Steve Vai seasons his sizzle with spirituality

POPULAR MUSIC

October 15, 1993|By J. D. Considine | J. D. Considine,Pop Music Critic

Steve Vai's "Sex & Religion" is not your typical Guitar Hero album.

Instead of taking his listeners into the same sort of aural wonderland as his last effort, "Passion and Warfare," "Sex & Religion" puts its emphasis on spiritual concerns. And while that doesn't take away from the quality of the playing -- indeed, the instrumental chemistry between Vai, bassist T. M. Stevens and drummer Terry Bozzio is often astonishing -- the fact is that Vai is more interested in getting his point across than in showing off.

It's pretty heady stuff, too, mixing conventional Christian iconography with talk about how sex and spirituality are intertwined. One number, "The Road to Mt. Calvary," takes its inspiration of the crucifixion, while the title tune includes lines like "Jesus Christ is in your bed tonight/To bring you back from the dead."

Party music it ain't.

So how has all this gone over with the fans expecting fretboard flash? Surprisingly well, says the guitarist.

"It's really wild," he says over the phone from "somewhere in the Midwest." "When I play songs from 'Sex & Religion,' I see them singing 'Survive' or 'Still My Bleeding Heart' or 'In My Dreams With You.' It's beautiful to see that.

"And then when we play a song like 'Down Deep Into the Pain,' people start moshing, and getting on the stage and jumping off and stuff. Matter of fact, I fell into the audience yesterday. They just carried me around for a while, and put me back."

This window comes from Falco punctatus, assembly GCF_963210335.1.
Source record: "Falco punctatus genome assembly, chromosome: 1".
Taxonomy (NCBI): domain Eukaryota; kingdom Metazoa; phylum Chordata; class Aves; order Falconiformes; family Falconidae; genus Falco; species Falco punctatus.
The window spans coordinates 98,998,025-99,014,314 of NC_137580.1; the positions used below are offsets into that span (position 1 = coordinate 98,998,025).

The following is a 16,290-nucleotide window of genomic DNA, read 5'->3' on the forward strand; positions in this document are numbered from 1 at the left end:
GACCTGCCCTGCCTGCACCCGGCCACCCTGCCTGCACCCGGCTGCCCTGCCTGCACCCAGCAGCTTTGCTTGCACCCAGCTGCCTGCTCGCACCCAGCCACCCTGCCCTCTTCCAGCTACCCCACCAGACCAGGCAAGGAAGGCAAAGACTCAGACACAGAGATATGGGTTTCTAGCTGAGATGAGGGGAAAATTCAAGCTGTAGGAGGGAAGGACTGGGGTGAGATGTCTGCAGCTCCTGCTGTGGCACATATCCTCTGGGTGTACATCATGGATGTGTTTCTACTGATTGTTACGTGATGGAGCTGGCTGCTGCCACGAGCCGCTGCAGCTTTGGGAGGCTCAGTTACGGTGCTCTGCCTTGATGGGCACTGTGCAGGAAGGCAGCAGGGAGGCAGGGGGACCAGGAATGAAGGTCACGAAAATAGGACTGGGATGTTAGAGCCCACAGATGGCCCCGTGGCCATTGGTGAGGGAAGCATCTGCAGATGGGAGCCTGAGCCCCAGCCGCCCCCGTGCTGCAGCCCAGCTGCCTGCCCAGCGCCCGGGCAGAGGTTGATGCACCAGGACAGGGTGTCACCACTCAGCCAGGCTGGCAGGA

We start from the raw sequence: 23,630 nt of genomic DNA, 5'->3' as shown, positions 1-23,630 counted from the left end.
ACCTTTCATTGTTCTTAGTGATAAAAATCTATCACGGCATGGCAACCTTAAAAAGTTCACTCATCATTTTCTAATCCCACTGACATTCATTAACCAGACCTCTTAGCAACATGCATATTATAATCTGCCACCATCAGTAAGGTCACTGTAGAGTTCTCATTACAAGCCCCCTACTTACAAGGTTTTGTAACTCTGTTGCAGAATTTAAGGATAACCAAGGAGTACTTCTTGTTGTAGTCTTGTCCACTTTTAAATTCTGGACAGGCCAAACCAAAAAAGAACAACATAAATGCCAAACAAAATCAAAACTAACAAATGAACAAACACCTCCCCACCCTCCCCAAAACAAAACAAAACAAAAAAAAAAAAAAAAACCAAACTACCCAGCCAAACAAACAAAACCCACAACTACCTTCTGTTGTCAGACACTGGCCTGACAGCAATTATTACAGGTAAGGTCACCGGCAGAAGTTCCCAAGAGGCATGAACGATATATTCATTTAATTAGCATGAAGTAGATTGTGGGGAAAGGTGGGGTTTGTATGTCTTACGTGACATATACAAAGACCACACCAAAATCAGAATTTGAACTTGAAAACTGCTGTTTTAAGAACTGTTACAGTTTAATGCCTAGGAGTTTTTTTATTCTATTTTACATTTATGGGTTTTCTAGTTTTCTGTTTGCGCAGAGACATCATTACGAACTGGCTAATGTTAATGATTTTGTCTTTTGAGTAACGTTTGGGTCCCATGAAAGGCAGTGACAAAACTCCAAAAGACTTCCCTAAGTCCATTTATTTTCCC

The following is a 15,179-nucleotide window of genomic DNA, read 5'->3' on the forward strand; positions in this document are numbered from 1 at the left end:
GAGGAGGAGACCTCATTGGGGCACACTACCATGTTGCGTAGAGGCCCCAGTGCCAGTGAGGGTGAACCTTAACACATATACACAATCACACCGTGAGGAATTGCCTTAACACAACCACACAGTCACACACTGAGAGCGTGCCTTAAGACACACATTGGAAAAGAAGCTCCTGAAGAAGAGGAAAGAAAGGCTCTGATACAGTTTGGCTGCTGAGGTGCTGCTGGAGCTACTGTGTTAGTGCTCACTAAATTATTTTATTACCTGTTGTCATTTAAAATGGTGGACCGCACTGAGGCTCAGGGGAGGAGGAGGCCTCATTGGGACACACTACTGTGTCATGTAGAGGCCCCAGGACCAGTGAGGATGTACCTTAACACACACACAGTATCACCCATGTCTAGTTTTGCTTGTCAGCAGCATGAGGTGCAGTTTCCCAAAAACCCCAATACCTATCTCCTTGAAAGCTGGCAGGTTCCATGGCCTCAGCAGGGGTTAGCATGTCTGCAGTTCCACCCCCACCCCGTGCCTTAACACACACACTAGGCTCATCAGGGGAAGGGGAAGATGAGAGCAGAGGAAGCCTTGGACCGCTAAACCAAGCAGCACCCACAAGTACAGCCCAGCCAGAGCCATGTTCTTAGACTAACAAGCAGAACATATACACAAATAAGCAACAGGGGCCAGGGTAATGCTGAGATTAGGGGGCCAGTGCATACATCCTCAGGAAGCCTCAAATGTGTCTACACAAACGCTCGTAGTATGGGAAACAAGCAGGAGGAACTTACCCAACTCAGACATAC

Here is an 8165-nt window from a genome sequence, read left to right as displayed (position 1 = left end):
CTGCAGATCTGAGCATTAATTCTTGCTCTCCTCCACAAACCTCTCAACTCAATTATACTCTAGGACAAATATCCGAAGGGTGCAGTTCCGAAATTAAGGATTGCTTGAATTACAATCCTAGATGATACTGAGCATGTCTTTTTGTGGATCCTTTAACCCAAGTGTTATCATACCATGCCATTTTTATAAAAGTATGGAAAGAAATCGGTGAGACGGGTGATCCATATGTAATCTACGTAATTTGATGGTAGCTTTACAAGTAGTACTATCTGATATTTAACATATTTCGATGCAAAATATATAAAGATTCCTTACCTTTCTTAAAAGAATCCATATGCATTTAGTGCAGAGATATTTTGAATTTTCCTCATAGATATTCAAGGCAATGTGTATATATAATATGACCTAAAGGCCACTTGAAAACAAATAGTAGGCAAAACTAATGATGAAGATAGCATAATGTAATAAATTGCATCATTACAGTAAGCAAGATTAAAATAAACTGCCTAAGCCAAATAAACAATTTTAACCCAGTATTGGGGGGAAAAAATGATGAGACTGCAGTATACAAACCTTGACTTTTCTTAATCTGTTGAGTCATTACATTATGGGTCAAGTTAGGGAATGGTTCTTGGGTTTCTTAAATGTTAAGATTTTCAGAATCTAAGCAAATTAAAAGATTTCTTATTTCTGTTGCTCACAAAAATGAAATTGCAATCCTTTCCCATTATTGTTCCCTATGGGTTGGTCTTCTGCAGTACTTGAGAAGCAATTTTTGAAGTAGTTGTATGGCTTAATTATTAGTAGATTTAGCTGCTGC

Even better is the response he gets after the shows, when fans come up to talk about what the songs mean. "There's a certain percentage of people out there that get it, and they get it big time," he says. "It helps them. And people who are looking for this type of stimulation aren't going to get it in most other places."

Besides, he adds, the issues and emotions he addresses on the album really aren't that hard to relate to. "I believe it's in everybody's thoughts," he says. "At the forefront of their thoughts, actually. But it is just a matter of identifying with it, formulating your own image and then expressing that in the music."

Of course, the kind of musical expression most people associate with Steve Vai is hard rock. In fact, his work with acts like David Lee Roth or Whitesnake left a lot of listeners thinking of him as some sort of guitar-slinging hired gun.

"But that's OK, because that image of those party-type bands was good for me at the time," he says. "I was into that thing. But what I write about and what Devin [Townsend, Vai's vocalist on "Sex & Religion"] cares to sing about is completely different."

Beyond that, Vai feels that what he does with his own band should reflect the full range of his musical abilities -- that is, his writing as well as his playing.

"I don't perform as a guitar star," he says. "I perform as a performer who plays guitar. I really like to be animated onstage. I like letting the guitar dictate my facial expressions and my body shapes. That's a little art project every night.

"We'll get people who are very technically oriented at the show, and they stand on the side and wait to be blown away. But I try to pull those people into the more theatrical, melodic aspect of the show, rather than have them just sitting there listening to the guitar tone and hanging on every note."

STEVE VAI

When: Sunday at 8 p.m.

Where: Hammerjacks, 1101 S. Howard St.

Tickets: $14.50 in advance, 16.50 at door

PD Call: (410) 659-7625 for information, (410) 481-7328 for tickets

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